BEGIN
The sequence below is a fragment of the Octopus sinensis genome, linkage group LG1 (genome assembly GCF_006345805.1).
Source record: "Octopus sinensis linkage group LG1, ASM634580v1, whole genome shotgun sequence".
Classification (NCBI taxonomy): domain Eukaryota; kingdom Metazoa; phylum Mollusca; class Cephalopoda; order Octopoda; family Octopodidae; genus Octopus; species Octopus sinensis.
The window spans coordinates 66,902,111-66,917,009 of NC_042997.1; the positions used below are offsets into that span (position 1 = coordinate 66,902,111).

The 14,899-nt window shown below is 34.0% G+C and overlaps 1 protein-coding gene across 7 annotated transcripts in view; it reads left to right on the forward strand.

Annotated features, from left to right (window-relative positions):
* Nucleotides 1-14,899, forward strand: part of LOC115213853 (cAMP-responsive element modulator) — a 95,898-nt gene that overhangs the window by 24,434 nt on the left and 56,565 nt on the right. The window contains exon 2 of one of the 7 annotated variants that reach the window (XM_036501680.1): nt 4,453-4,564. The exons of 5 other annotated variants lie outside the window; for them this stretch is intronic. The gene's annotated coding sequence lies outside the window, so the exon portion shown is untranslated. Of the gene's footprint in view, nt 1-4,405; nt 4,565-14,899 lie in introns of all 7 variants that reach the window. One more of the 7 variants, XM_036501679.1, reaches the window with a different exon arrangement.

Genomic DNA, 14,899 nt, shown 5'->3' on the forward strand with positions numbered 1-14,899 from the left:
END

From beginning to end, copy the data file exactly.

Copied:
The sequence below is a fragment of the Octopus sinensis genome, linkage group LG1 (genome assembly GCF_006345805.1).
Source record: "Octopus sinensis linkage group LG1, ASM634580v1, whole genome shotgun sequence".
Classification (NCBI taxonomy): domain Eukaryota; kingdom Metazoa; phylum Mollusca; class Cephalopoda; order Octopoda; family Octopodidae; genus Octopus; species Octopus sinensis.
The window spans coordinates 66,902,111-66,917,009 of NC_042997.1; the positions used below are offsets into that span (position 1 = coordinate 66,902,111).

The 14,899-nt window shown below is 34.0% G+C and overlaps 1 protein-coding gene across 7 annotated transcripts in view; it reads left to right on the forward strand.

Annotated features, from left to right (window-relative positions):
* Nucleotides 1-14,899, forward strand: part of LOC115213853 (cAMP-responsive element modulator) — a 95,898-nt gene that overhangs the window by 24,434 nt on the left and 56,565 nt on the right. The window contains exon 2 of one of the 7 annotated variants that reach the window (XM_036501680.1): nt 4,453-4,564. The exons of 5 other annotated variants lie outside the window; for them this stretch is intronic. The gene's annotated coding sequence lies outside the window, so the exon portion shown is untranslated. Of the gene's footprint in view, nt 1-4,405; nt 4,565-14,899 lie in introns of all 7 variants that reach the window. One more of the 7 variants, XM_036501679.1, reaches the window with a different exon arrangement.

Genomic DNA, 14,899 nt, shown 5'->3' on the forward strand with positions numbered 1-14,899 from the left: